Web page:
There were only three TV stations in Madison at the time of the lottery. One (CBS) was a VHF station and the other two (ABC and NBC) were UHF stations. The only TV to which I had access was VHF only. At the time the stations took their commitment to broadcast what was of the most interest to the public very seriously. In a town with 35,000 sex-crazed, draft-impacted kids, CBS decided that the viewing audience had a greater interest in seeing a Billy Graham evangelical service than in seeing the draft lottery. Later that night the news finally showed the numbers.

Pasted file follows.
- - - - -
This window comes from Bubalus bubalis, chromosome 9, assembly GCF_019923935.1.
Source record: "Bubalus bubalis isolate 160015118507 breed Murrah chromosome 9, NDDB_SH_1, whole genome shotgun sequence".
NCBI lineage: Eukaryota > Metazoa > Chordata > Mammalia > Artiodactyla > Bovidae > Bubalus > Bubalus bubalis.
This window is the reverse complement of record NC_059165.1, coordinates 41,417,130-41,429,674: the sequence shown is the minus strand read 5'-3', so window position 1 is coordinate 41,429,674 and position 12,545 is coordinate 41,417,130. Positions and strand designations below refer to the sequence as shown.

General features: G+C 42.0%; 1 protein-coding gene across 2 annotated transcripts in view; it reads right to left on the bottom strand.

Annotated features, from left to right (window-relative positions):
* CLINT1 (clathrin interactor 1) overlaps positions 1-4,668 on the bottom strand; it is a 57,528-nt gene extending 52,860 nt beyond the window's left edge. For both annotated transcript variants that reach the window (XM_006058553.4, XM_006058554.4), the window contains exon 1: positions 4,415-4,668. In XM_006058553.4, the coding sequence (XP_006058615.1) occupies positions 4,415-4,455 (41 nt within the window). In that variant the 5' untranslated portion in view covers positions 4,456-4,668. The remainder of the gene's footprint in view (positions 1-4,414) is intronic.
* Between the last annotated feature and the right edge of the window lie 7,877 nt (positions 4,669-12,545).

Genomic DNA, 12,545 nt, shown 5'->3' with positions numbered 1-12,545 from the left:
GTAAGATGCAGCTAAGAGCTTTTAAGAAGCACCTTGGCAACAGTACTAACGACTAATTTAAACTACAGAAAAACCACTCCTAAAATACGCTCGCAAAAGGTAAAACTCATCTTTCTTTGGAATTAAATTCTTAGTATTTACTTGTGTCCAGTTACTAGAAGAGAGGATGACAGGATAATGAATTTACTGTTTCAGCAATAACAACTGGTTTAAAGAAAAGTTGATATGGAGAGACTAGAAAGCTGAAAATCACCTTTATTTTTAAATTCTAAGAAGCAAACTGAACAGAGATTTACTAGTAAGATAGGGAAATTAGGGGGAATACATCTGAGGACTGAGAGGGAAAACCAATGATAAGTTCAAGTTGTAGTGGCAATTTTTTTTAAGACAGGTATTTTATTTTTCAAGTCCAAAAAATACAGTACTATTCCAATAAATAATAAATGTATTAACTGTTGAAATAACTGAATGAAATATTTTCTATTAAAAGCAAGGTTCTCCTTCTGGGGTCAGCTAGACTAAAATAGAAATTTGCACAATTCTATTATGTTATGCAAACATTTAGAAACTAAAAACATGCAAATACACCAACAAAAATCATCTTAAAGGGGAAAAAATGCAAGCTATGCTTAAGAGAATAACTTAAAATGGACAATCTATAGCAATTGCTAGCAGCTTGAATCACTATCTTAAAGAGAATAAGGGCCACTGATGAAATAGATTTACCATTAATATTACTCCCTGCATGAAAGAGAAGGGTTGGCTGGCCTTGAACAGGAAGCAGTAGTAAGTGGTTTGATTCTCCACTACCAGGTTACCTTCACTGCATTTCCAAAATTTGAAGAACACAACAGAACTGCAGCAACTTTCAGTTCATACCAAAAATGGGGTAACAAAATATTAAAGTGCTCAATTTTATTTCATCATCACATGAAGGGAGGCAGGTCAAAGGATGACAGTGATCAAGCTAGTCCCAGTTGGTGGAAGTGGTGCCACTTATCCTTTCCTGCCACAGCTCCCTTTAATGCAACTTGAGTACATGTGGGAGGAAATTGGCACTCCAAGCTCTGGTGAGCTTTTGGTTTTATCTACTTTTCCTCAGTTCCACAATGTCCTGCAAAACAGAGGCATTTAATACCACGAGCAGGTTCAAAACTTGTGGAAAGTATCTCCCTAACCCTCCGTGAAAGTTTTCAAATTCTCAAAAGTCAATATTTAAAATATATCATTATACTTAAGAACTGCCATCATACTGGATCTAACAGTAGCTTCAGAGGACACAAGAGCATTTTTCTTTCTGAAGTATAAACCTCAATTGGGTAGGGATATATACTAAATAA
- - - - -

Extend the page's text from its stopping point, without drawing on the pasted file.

The bars were filled with those who had high numbers and those with low ones. You did not know whether the guy sitting next to you was happy or sad, so you made no attempt to celebrate.

I didn’t have a concern in any respect. I had a degree that was vital for national defense, had six toes on one foot and am allergic to sulfa. I was covered in many ways.